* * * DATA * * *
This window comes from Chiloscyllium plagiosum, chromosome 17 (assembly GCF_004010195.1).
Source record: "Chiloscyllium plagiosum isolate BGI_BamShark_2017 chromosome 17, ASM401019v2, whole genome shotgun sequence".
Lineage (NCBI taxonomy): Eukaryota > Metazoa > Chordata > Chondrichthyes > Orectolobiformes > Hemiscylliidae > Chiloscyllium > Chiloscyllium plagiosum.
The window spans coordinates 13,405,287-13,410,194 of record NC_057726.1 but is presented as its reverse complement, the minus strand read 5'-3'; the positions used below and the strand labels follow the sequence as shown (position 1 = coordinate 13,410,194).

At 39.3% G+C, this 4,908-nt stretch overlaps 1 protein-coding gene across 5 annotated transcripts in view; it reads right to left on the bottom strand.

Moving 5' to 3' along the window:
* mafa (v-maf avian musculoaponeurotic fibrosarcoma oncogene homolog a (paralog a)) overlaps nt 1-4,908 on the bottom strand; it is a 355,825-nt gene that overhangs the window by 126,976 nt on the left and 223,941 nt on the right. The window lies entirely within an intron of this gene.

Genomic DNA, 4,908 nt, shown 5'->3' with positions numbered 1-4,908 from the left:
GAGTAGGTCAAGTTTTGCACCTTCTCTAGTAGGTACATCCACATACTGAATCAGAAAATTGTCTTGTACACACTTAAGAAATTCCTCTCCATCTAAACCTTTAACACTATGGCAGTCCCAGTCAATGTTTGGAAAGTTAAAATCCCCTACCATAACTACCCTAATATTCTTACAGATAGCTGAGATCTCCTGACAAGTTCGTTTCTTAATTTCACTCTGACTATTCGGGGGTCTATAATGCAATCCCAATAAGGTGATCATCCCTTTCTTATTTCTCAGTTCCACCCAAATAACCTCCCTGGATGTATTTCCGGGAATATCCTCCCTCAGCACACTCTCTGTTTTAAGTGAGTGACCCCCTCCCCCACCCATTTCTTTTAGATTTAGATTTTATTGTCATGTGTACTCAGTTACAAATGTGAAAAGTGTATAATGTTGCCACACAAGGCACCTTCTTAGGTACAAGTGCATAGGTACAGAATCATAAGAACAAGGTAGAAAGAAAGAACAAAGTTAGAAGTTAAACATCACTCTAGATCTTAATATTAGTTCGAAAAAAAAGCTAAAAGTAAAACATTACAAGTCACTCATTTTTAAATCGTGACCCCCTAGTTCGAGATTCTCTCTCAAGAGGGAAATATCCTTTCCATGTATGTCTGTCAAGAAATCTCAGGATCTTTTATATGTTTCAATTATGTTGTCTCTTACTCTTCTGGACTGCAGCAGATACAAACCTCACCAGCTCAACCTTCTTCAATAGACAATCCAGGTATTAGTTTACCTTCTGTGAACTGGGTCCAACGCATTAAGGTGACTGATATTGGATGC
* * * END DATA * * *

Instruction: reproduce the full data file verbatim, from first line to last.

This window comes from Chiloscyllium plagiosum, chromosome 17 (assembly GCF_004010195.1).
Source record: "Chiloscyllium plagiosum isolate BGI_BamShark_2017 chromosome 17, ASM401019v2, whole genome shotgun sequence".
Lineage (NCBI taxonomy): Eukaryota > Metazoa > Chordata > Chondrichthyes > Orectolobiformes > Hemiscylliidae > Chiloscyllium > Chiloscyllium plagiosum.
The window spans coordinates 13,405,287-13,410,194 of record NC_057726.1 but is presented as its reverse complement, the minus strand read 5'-3'; the positions used below and the strand labels follow the sequence as shown (position 1 = coordinate 13,410,194).

At 39.3% G+C, this 4,908-nt stretch overlaps 1 protein-coding gene across 5 annotated transcripts in view; it reads right to left on the bottom strand.

Moving 5' to 3' along the window:
* mafa (v-maf avian musculoaponeurotic fibrosarcoma oncogene homolog a (paralog a)) overlaps nt 1-4,908 on the bottom strand; it is a 355,825-nt gene that overhangs the window by 126,976 nt on the left and 223,941 nt on the right. The window lies entirely within an intron of this gene.

Genomic DNA, 4,908 nt, shown 5'->3' with positions numbered 1-4,908 from the left:
GAGTAGGTCAAGTTTTGCACCTTCTCTAGTAGGTACATCCACATACTGAATCAGAAAATTGTCTTGTACACACTTAAGAAATTCCTCTCCATCTAAACCTTTAACACTATGGCAGTCCCAGTCAATGTTTGGAAAGTTAAAATCCCCTACCATAACTACCCTAATATTCTTACAGATAGCTGAGATCTCCTGACAAGTTCGTTTCTTAATTTCACTCTGACTATTCGGGGGTCTATAATGCAATCCCAATAAGGTGATCATCCCTTTCTTATTTCTCAGTTCCACCCAAATAACCTCCCTGGATGTATTTCCGGGAATATCCTCCCTCAGCACACTCTCTGTTTTAAGTGAGTGACCCCCTCCCCCACCCATTTCTTTTAGATTTAGATTTTATTGTCATGTGTACTCAGTTACAAATGTGAAAAGTGTATAATGTTGCCACACAAGGCACCTTCTTAGGTACAAGTGCATAGGTACAGAATCATAAGAACAAGGTAGAAAGAAAGAACAAAGTTAGAAGTTAAACATCACTCTAGATCTTAATATTAGTTCGAAAAAAAAGCTAAAAGTAAAACATTACAAGTCACTCATTTTTAAATCGTGACCCCCTAGTTCGAGATTCTCTCTCAAGAGGGAAATATCCTTTCCATGTATGTCTGTCAAGAAATCTCAGGATCTTTTATATGTTTCAATTATGTTGTCTCTTACTCTTCTGGACTGCAGCAGATACAAACCTCACCAGCTCAACCTTCTTCAATAGACAATCCAGGTATTAGTTTACCTTCTGTGAACTGGGTCCAACGCATTAAGGTGACTGATATTGGATGC